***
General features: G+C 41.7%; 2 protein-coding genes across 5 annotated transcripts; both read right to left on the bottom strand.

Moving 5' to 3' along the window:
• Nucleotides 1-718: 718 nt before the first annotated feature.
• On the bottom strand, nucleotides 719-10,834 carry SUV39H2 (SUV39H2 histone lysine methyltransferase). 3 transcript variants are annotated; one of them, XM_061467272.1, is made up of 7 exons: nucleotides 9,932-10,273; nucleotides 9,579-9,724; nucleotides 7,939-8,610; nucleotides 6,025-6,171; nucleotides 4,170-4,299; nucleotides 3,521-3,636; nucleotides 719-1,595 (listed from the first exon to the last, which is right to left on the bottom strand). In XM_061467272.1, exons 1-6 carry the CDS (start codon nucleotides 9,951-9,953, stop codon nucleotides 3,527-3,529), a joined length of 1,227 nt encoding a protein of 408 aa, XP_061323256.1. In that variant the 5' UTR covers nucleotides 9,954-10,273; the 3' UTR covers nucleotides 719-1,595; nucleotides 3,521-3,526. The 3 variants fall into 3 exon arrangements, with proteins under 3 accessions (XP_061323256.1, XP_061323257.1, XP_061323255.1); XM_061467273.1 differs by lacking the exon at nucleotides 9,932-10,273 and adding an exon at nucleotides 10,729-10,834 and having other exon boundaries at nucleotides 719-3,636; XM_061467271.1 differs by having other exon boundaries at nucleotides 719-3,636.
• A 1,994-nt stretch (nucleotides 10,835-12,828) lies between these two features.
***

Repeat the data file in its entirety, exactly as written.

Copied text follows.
General features: G+C 41.7%; 2 protein-coding genes across 5 annotated transcripts; both read right to left on the bottom strand.

Moving 5' to 3' along the window:
• Nucleotides 1-718: 718 nt before the first annotated feature.
• On the bottom strand, nucleotides 719-10,834 carry SUV39H2 (SUV39H2 histone lysine methyltransferase). 3 transcript variants are annotated; one of them, XM_061467272.1, is made up of 7 exons: nucleotides 9,932-10,273; nucleotides 9,579-9,724; nucleotides 7,939-8,610; nucleotides 6,025-6,171; nucleotides 4,170-4,299; nucleotides 3,521-3,636; nucleotides 719-1,595 (listed from the first exon to the last, which is right to left on the bottom strand). In XM_061467272.1, exons 1-6 carry the CDS (start codon nucleotides 9,951-9,953, stop codon nucleotides 3,527-3,529), a joined length of 1,227 nt encoding a protein of 408 aa, XP_061323256.1. In that variant the 5' UTR covers nucleotides 9,954-10,273; the 3' UTR covers nucleotides 719-1,595; nucleotides 3,521-3,526. The 3 variants fall into 3 exon arrangements, with proteins under 3 accessions (XP_061323256.1, XP_061323257.1, XP_061323255.1); XM_061467273.1 differs by lacking the exon at nucleotides 9,932-10,273 and adding an exon at nucleotides 10,729-10,834 and having other exon boundaries at nucleotides 719-3,636; XM_061467271.1 differs by having other exon boundaries at nucleotides 719-3,636.
• A 1,994-nt stretch (nucleotides 10,835-12,828) lies between these two features.